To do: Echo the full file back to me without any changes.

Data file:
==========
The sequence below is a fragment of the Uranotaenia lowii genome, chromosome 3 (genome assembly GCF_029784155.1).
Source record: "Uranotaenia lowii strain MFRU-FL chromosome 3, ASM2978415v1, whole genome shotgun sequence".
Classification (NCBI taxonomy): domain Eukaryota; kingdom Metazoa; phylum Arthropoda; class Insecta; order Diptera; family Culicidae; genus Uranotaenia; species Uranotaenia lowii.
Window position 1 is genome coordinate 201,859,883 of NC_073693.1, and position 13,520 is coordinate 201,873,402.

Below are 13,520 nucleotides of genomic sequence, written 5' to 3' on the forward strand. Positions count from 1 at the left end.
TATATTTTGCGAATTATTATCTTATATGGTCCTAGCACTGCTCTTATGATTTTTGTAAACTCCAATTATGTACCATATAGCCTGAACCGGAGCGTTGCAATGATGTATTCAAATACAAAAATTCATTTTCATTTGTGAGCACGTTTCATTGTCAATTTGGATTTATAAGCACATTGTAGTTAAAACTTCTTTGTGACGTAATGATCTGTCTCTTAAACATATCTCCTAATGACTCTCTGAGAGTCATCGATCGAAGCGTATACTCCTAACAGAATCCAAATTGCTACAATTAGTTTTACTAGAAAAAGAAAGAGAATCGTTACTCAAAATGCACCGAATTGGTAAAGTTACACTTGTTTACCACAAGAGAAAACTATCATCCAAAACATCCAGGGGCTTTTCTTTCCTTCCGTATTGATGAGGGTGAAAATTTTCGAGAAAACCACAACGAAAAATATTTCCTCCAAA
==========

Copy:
The sequence below is a fragment of the Uranotaenia lowii genome, chromosome 3 (genome assembly GCF_029784155.1).
Source record: "Uranotaenia lowii strain MFRU-FL chromosome 3, ASM2978415v1, whole genome shotgun sequence".
Classification (NCBI taxonomy): domain Eukaryota; kingdom Metazoa; phylum Arthropoda; class Insecta; order Diptera; family Culicidae; genus Uranotaenia; species Uranotaenia lowii.
Window position 1 is genome coordinate 201,859,883 of NC_073693.1, and position 13,520 is coordinate 201,873,402.

Below are 13,520 nucleotides of genomic sequence, written 5' to 3' on the forward strand. Positions count from 1 at the left end.
TATATTTTGCGAATTATTATCTTATATGGTCCTAGCACTGCTCTTATGATTTTTGTAAACTCCAATTATGTACCATATAGCCTGAACCGGAGCGTTGCAATGATGTATTCAAATACAAAAATTCATTTTCATTTGTGAGCACGTTTCATTGTCAATTTGGATTTATAAGCACATTGTAGTTAAAACTTCTTTGTGACGTAATGATCTGTCTCTTAAACATATCTCCTAATGACTCTCTGAGAGTCATCGATCGAAGCGTATACTCCTAACAGAATCCAAATTGCTACAATTAGTTTTACTAGAAAAAGAAAGAGAATCGTTACTCAAAATGCACCGAATTGGTAAAGTTACACTTGTTTACCACAAGAGAAAACTATCATCCAAAACATCCAGGGGCTTTTCTTTCCTTCCGTATTGATGAGGGTGAAAATTTTCGAGAAAACCACAACGAAAAATATTTCCTCCAAA